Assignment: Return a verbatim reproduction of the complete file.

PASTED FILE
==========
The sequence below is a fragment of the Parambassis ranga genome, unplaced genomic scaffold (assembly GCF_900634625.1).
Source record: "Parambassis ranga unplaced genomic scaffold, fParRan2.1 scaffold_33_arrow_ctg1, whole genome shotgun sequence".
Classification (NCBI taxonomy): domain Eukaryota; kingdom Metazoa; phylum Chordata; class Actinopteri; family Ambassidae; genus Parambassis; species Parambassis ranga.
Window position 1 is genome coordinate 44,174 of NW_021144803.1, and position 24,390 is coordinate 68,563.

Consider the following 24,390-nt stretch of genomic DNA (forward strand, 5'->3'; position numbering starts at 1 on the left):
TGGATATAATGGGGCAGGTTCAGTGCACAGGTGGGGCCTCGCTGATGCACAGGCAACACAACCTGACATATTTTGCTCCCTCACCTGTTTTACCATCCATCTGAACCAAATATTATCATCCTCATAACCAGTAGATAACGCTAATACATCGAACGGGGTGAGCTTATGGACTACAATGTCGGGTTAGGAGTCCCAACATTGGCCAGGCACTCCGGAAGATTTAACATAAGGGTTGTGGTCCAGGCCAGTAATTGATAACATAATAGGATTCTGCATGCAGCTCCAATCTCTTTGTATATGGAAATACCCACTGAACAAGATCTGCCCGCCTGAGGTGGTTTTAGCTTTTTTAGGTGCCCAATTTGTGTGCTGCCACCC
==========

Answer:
The sequence below is a fragment of the Parambassis ranga genome, unplaced genomic scaffold (assembly GCF_900634625.1).
Source record: "Parambassis ranga unplaced genomic scaffold, fParRan2.1 scaffold_33_arrow_ctg1, whole genome shotgun sequence".
Classification (NCBI taxonomy): domain Eukaryota; kingdom Metazoa; phylum Chordata; class Actinopteri; family Ambassidae; genus Parambassis; species Parambassis ranga.
Window position 1 is genome coordinate 44,174 of NW_021144803.1, and position 24,390 is coordinate 68,563.

Consider the following 24,390-nt stretch of genomic DNA (forward strand, 5'->3'; position numbering starts at 1 on the left):
TGGATATAATGGGGCAGGTTCAGTGCACAGGTGGGGCCTCGCTGATGCACAGGCAACACAACCTGACATATTTTGCTCCCTCACCTGTTTTACCATCCATCTGAACCAAATATTATCATCCTCATAACCAGTAGATAACGCTAATACATCGAACGGGGTGAGCTTATGGACTACAATGTCGGGTTAGGAGTCCCAACATTGGCCAGGCACTCCGGAAGATTTAACATAAGGGTTGTGGTCCAGGCCAGTAATTGATAACATAATAGGATTCTGCATGCAGCTCCAATCTCTTTGTATATGGAAATACCCACTGAACAAGATCTGCCCGCCTGAGGTGGTTTTAGCTTTTTTAGGTGCCCAATTTGTGTGCTGCCACCC